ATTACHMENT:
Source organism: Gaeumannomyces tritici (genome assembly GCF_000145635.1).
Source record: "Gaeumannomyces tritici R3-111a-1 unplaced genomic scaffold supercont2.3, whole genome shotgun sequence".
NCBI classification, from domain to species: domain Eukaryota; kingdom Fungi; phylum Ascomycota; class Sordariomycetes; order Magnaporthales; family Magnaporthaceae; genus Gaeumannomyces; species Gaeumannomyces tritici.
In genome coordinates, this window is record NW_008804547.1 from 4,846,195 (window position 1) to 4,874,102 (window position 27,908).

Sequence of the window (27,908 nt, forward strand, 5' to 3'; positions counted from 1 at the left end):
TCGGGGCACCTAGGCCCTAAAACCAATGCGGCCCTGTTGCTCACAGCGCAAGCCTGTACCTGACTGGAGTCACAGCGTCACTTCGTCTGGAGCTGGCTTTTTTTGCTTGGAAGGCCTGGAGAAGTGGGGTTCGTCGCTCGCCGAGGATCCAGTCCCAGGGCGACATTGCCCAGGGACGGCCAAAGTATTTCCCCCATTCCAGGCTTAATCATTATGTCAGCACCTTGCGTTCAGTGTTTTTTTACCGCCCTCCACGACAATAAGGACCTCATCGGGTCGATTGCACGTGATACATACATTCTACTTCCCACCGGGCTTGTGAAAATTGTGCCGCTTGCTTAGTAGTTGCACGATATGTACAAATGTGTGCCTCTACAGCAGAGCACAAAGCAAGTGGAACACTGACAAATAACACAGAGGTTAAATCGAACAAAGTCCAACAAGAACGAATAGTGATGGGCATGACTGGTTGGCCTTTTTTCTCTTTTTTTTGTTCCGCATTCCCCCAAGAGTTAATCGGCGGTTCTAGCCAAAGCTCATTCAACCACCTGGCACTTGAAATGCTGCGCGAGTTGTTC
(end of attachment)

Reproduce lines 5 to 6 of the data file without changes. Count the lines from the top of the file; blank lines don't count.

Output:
Sequence of the window (27,908 nt, forward strand, 5' to 3'; positions counted from 1 at the left end):
TCGGGGCACCTAGGCCCTAAAACCAATGCGGCCCTGTTGCTCACAGCGCAAGCCTGTACCTGACTGGAGTCACAGCGTCACTTCGTCTGGAGCTGGCTTTTTTTGCTTGGAAGGCCTGGAGAAGTGGGGTTCGTCGCTCGCCGAGGATCCAGTCCCAGGGCGACATTGCCCAGGGACGGCCAAAGTATTTCCCCCATTCCAGGCTTAATCATTATGTCAGCACCTTGCGTTCAGTGTTTTTTTACCGCCCTCCACGACAATAAGGACCTCATCGGGTCGATTGCACGTGATACATACATTCTACTTCCCACCGGGCTTGTGAAAATTGTGCCGCTTGCTTAGTAGTTGCACGATATGTACAAATGTGTGCCTCTACAGCAGAGCACAAAGCAAGTGGAACACTGACAAATAACACAGAGGTTAAATCGAACAAAGTCCAACAAGAACGAATAGTGATGGGCATGACTGGTTGGCCTTTTTTCTCTTTTTTTTGTTCCGCATTCCCCCAAGAGTTAATCGGCGGTTCTAGCCAAAGCTCATTCAACCACCTGGCACTTGAAATGCTGCGCGAGTTGTTC